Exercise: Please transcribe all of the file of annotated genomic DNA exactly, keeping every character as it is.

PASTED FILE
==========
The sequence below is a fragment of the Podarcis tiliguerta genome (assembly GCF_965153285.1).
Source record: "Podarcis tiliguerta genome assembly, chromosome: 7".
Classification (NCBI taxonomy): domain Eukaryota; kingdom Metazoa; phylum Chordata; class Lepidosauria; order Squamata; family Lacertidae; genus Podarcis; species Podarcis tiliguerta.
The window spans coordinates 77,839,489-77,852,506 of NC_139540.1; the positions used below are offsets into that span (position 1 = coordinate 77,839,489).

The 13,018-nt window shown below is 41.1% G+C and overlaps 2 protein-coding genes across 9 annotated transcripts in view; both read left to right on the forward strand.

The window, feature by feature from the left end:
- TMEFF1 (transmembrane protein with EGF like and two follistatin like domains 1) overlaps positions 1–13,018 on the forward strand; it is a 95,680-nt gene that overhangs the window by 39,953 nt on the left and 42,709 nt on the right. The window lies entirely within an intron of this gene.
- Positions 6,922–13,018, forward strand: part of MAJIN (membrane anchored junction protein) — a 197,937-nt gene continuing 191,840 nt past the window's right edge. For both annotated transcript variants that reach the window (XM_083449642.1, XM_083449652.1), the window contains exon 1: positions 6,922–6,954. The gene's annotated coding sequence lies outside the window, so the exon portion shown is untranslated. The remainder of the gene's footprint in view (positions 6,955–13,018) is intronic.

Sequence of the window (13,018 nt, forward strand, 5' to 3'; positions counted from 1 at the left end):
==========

The sequence below is a fragment of the Podarcis tiliguerta genome (assembly GCF_965153285.1).
Source record: "Podarcis tiliguerta genome assembly, chromosome: 7".
Classification (NCBI taxonomy): domain Eukaryota; kingdom Metazoa; phylum Chordata; class Lepidosauria; order Squamata; family Lacertidae; genus Podarcis; species Podarcis tiliguerta.
The window spans coordinates 77,839,489-77,852,506 of NC_139540.1; the positions used below are offsets into that span (position 1 = coordinate 77,839,489).

The 13,018-nt window shown below is 41.1% G+C and overlaps 2 protein-coding genes across 9 annotated transcripts in view; both read left to right on the forward strand.

The window, feature by feature from the left end:
- TMEFF1 (transmembrane protein with EGF like and two follistatin like domains 1) overlaps positions 1–13,018 on the forward strand; it is a 95,680-nt gene that overhangs the window by 39,953 nt on the left and 42,709 nt on the right. The window lies entirely within an intron of this gene.
- Positions 6,922–13,018, forward strand: part of MAJIN (membrane anchored junction protein) — a 197,937-nt gene continuing 191,840 nt past the window's right edge. For both annotated transcript variants that reach the window (XM_083449642.1, XM_083449652.1), the window contains exon 1: positions 6,922–6,954. The gene's annotated coding sequence lies outside the window, so the exon portion shown is untranslated. The remainder of the gene's footprint in view (positions 6,955–13,018) is intronic.

Sequence of the window (13,018 nt, forward strand, 5' to 3'; positions counted from 1 at the left end):